The first and most important thing you need to know about Jonathan Evison's heartbreaking, maddening novel The Revised Fundamentals of Caregiving is that one of its two main characters is a paralyzed teenage boy, named Trevor. The other is a grown man, Ben, who frequently acts like a teenage boy. Your enjoyment of the book — the follow-up to Evison's well-regarded West of Here — will be largely predicated on how much you like listening in on can-you-top-this, gross-out sex talk, and ruefully self-demeaning descriptions of the female of the species.
This is MORNING EDITION, from NPR News. Good morning. I'm David Greene.
STEVE INSKEEP, HOST:
And I'm Steve Inskeep.
Having sidestepped a storm in the Gulf, the Republican Convention begins a day late in Tampa. Organizers are hoping to give the public a better feel for a presidential candidate that many have been reluctant to embrace.
Now that Isaac has passed by Tampa, the Republican National Convention gets underway today, but voters living in swing sates have already heard plenty of messages from both political parties - unprecedented waves of ads.
NPR's Steve Henn reports there is an app - an application that can help you figure out who's behind them.
STEVE HENN, BYLINE: If this is what your TV sounds like...
(SOUNDBITE OF AD)
(SOUNDBITE OF MUSIC)
ANNOUNCER #1: Two wars. Tax cuts for millionaires. Death.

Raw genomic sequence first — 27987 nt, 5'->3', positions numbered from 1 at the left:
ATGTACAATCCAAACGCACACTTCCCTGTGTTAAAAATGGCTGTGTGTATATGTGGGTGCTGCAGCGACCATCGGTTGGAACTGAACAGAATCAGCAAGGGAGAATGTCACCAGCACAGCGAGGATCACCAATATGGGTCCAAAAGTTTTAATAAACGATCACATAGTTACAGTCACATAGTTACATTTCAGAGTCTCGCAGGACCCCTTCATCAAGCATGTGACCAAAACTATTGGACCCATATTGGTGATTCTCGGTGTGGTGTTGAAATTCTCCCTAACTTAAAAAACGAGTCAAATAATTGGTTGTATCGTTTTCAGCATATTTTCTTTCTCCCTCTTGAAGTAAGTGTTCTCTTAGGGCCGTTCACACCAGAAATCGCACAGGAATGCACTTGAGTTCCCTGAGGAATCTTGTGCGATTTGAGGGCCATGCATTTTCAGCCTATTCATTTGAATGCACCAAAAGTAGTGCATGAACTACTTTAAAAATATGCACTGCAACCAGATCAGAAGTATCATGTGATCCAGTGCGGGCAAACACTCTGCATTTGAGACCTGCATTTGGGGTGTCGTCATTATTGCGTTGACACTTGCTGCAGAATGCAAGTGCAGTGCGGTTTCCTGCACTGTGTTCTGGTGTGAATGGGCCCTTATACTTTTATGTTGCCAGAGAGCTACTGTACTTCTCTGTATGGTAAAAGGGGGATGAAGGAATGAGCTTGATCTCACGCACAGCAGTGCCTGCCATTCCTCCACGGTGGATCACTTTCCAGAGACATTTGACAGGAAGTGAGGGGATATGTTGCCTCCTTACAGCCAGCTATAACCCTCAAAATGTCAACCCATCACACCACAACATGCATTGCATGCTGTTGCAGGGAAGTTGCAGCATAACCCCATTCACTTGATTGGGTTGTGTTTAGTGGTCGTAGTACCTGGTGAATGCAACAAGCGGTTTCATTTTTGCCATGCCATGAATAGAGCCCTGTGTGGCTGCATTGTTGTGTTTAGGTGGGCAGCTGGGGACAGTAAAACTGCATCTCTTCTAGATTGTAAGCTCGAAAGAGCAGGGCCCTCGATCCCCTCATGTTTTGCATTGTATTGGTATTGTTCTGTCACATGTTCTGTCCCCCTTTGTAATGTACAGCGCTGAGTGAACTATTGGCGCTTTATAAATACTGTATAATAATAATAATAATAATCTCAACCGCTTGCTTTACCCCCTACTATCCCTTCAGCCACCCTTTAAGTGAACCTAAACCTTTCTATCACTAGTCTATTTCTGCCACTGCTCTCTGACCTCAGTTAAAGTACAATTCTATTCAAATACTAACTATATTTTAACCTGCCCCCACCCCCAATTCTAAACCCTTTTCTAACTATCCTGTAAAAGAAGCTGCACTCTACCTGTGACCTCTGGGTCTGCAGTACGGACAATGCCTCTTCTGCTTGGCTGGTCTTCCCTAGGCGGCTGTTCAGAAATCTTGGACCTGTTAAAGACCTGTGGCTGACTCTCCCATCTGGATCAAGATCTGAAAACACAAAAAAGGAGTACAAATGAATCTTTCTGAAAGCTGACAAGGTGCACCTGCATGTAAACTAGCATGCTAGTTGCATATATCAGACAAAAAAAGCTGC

Clearwater, Fla., is in the swing county of Pinellas. That county went to George W. Bush in 2004 and Barack Obama in 2008. Now it's up for grabs. Steve Inskeep talks to Clearwater Mayor George Cretekos about voters' concerns there.
OK. Microsoft had to know there would be critics when it released its new logo late last week. And today's last word in business is: mixed reviews.
DAVID GREENE, HOST:
Microsoft used the old logo for 25 years. The tech world has certainly changed a lot since then. PCs, not iPads, where the big thing then and Microsoft dominated the software for them. Now, Microsoft says it's time to change its look.
NPR's business news starts with an eye on oil prices.
Isaac is not expected to grow beyond a Category 1 hurricane and that is easing some concerns it could damage oil and gas refineries along the Gulf Coast. Still, several have shut down operations and will probably be offline for a couple days. Depending on Isaac's severity, analysts say gas prices could go up by about 10 cents or so in the coming weeks. Transcript provided by NPR, Copyright National Public Radio.